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…….
2.

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Industrial Revolution

3. …………………………………..
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Crimes and

1. ……………………………

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Punishment

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2. ……………………………
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Poor Law Amendment
………..

3.…………………………

Act

Education

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.………………………………

1.

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Trades Unions/
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Workers Rights

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2.

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1.
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3. …………………………..

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2..…………………

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3.

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4.
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- 16 ……………………
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- 17 CRIMES AGAINST AUTHORITY
Complete the table below
Reasons for
Protest
Section 5b

Luddites

Section 5c

Peterloo
Massacre

Section 5d

Swing Riots

Protestors Actions

Government
Action

- 18 Reasons for
Protest
Section 5e

Tolpuddle
Martyrs

Section 5f

The Chartists

Section 5g

Rebecca Riots

Protestors Actions

Government
Action

- 19 Section 5h
put in

Why did most protest movements fail? In the following boxes
the right reasons.

Section 5j

ORGANISATION

VIOLENCE

TROOPS & POLICE

GOVERNMENT

A SUCCESSFUL PROTEST
London Dock Strike – 1889
What did the
dockers want?

2.

What did they do?

Why were the dockers successful?

Government
Action

- 20 CRIME 1750 – 1900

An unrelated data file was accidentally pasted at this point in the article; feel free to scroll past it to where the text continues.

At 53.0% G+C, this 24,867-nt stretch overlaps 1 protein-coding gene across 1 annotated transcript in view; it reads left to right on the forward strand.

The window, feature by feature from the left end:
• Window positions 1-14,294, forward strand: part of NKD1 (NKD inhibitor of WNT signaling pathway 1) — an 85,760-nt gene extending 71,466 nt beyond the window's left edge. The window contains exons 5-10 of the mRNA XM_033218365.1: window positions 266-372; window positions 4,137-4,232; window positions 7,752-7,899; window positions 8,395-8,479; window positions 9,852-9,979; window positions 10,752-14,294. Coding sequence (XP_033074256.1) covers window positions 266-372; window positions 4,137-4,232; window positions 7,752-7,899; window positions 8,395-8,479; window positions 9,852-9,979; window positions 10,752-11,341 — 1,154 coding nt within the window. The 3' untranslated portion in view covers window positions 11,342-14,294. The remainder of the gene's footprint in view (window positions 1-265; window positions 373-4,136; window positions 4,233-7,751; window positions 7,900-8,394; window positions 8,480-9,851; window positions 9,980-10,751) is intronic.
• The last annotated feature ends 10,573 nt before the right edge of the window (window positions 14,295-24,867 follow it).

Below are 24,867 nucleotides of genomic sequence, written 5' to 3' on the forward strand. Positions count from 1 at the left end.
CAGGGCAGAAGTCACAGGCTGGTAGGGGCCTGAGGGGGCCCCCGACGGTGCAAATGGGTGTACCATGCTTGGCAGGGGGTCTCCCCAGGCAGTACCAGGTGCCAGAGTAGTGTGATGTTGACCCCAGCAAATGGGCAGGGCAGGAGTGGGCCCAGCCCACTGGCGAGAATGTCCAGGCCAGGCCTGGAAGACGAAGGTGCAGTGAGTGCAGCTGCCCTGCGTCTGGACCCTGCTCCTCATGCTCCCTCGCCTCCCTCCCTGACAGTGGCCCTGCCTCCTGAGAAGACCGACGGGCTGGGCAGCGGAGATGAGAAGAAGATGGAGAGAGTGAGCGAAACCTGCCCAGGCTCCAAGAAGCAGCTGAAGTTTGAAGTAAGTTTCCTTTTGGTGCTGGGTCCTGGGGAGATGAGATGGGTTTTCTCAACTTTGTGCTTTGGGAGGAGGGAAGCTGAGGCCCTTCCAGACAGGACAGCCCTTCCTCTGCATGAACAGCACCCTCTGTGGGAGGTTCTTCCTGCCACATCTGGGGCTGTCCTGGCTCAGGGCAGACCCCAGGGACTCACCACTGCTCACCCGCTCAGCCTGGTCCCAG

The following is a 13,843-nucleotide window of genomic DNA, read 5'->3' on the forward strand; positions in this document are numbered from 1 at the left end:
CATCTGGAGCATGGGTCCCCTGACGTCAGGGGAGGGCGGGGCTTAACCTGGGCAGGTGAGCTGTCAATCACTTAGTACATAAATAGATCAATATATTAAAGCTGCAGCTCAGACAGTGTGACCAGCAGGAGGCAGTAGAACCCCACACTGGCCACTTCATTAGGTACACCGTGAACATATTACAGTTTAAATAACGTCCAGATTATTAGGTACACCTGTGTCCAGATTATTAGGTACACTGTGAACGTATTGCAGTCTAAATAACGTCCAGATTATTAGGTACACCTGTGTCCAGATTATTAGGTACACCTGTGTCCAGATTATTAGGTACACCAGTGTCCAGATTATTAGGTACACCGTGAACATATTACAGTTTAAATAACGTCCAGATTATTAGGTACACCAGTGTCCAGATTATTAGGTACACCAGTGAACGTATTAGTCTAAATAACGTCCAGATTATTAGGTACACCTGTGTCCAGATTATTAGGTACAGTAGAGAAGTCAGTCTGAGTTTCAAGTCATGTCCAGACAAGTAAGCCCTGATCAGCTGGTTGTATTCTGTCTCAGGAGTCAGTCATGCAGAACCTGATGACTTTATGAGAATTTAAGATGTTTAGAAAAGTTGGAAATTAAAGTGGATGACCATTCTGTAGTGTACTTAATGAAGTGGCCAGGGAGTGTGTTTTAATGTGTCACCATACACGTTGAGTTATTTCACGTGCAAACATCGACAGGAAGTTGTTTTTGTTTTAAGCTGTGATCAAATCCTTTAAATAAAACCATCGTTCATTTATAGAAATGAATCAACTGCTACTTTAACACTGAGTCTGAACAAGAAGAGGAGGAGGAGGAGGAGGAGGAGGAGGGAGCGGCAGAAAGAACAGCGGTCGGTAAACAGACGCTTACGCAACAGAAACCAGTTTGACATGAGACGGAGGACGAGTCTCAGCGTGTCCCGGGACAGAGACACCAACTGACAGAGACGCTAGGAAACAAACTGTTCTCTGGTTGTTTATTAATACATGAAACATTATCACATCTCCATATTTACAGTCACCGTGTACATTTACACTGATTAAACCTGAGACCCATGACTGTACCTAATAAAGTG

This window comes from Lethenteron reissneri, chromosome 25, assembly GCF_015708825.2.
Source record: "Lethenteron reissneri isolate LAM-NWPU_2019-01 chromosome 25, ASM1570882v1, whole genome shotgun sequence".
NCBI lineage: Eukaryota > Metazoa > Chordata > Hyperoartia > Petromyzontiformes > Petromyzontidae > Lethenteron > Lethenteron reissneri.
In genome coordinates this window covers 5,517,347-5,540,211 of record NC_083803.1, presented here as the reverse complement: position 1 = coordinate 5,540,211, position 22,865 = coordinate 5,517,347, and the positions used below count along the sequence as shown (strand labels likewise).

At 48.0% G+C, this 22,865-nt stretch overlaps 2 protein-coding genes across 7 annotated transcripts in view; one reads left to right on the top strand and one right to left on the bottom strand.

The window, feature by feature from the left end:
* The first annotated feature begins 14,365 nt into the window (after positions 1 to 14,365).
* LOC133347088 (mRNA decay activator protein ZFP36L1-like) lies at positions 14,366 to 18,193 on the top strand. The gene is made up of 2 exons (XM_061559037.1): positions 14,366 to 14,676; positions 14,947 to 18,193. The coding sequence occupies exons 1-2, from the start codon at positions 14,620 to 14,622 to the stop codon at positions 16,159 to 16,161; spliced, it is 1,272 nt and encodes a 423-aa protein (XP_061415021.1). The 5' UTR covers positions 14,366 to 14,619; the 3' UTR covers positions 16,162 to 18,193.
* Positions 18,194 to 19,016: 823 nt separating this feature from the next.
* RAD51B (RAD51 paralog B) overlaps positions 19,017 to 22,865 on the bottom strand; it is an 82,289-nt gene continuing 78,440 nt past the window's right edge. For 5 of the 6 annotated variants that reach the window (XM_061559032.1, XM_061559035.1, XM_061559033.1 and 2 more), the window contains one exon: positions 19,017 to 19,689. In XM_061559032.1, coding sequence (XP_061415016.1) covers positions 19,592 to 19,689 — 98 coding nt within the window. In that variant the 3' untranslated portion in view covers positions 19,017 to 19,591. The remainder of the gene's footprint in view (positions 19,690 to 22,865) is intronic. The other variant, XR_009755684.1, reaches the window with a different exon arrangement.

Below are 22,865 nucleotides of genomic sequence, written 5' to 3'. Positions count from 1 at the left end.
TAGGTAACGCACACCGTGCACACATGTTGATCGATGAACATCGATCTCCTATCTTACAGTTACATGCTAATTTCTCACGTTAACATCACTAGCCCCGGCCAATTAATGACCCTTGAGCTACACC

Section 6

CAUSES
Section 6a Below are 10 causes of crime. Draw lines and write in the
numbers of
these boxes that are linked. A couple of examples have been
done.
NOT ALL BOXES LINK. CAN YOU THINK OF ANY MORE?

1. Increased
population
links to
……
…. 4

10. The role of
the media
links to
…….
9. Crackdown
on
crime links to
………. 8, 7.
7 New Laws
links
8. New Crimes to …….. 8,
links to
9
………. 9, 7

2. End of
Napoleonic Wars
links to
…………

CRIME

3. CITY LIFE
links to
……………

4. Increased
trade and industry
links to ……..
1

5. Poverty and
unemployment
links to …….
Drink links to
…………

Section 6b CHANGES IN PUNISHMENTS
1.

Why did the bloody code come to an end?
1. …………………………………………………………………………………
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2. …………………………………………………………………………………
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- 21 5.

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Section 6c
TRANSPORTATION
1.

What was transportation?………………………………………………

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2. Why was it introduced? ………………………………………………
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3. Transportation
Good Points

4.

Bad Points

Why was transportation ended?
1. ……………………………………………………………………………
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2. ……………………………………………………………………………

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3. ……………………………………………………………………………
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- 22 ……………………………………………………………………………
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5. When did it end? ………………………………………………………
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Section 6d

PRISONS
1.

What were prisons like in the 18th and early 19th century?
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- 23 2.

Complete the table below:

Elizabeth Fry

John Howard

Born
Died
MAIN
ACHIEVEMENTS

3.

What changes were made to Prisons by Sir Robert Peel?
1.

2.

3.

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4.

What happened in:
1835 ………………………………………………………………………………………
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1839 ………………………………………………………………………………………
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1842 ………………………………………………………………………………………
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1857 ………………………………………………………………………………………